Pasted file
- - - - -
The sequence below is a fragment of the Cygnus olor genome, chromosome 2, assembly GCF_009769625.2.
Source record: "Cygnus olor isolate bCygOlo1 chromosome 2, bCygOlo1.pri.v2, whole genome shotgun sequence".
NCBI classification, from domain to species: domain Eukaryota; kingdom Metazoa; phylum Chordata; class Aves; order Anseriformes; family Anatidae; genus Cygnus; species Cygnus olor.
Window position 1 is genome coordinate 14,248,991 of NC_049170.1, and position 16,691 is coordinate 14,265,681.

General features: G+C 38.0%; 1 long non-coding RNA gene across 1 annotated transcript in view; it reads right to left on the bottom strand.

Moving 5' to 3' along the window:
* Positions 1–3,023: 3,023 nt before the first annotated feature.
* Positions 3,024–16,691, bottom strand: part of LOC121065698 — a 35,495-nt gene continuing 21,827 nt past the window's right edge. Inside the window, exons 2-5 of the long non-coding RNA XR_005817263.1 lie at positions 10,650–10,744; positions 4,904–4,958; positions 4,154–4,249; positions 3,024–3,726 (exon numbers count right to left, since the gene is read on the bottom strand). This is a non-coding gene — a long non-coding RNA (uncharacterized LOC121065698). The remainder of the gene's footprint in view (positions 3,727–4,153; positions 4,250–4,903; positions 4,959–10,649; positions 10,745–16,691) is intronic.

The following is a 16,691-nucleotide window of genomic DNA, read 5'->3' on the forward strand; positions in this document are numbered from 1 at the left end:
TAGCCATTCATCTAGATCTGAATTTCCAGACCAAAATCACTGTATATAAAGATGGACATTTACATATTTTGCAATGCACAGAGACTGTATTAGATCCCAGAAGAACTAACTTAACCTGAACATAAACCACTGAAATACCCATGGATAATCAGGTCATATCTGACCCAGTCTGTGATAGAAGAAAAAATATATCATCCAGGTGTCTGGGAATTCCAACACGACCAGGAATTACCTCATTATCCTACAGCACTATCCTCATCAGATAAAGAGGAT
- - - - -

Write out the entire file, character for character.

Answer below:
The sequence below is a fragment of the Cygnus olor genome, chromosome 2, assembly GCF_009769625.2.
Source record: "Cygnus olor isolate bCygOlo1 chromosome 2, bCygOlo1.pri.v2, whole genome shotgun sequence".
NCBI classification, from domain to species: domain Eukaryota; kingdom Metazoa; phylum Chordata; class Aves; order Anseriformes; family Anatidae; genus Cygnus; species Cygnus olor.
Window position 1 is genome coordinate 14,248,991 of NC_049170.1, and position 16,691 is coordinate 14,265,681.

General features: G+C 38.0%; 1 long non-coding RNA gene across 1 annotated transcript in view; it reads right to left on the bottom strand.

Moving 5' to 3' along the window:
* Positions 1–3,023: 3,023 nt before the first annotated feature.
* Positions 3,024–16,691, bottom strand: part of LOC121065698 — a 35,495-nt gene continuing 21,827 nt past the window's right edge. Inside the window, exons 2-5 of the long non-coding RNA XR_005817263.1 lie at positions 10,650–10,744; positions 4,904–4,958; positions 4,154–4,249; positions 3,024–3,726 (exon numbers count right to left, since the gene is read on the bottom strand). This is a non-coding gene — a long non-coding RNA (uncharacterized LOC121065698). The remainder of the gene's footprint in view (positions 3,727–4,153; positions 4,250–4,903; positions 4,959–10,649; positions 10,745–16,691) is intronic.

The following is a 16,691-nucleotide window of genomic DNA, read 5'->3' on the forward strand; positions in this document are numbered from 1 at the left end:
TAGCCATTCATCTAGATCTGAATTTCCAGACCAAAATCACTGTATATAAAGATGGACATTTACATATTTTGCAATGCACAGAGACTGTATTAGATCCCAGAAGAACTAACTTAACCTGAACATAAACCACTGAAATACCCATGGATAATCAGGTCATATCTGACCCAGTCTGTGATAGAAGAAAAAATATATCATCCAGGTGTCTGGGAATTCCAACACGACCAGGAATTACCTCATTATCCTACAGCACTATCCTCATCAGATAAAGAGGAT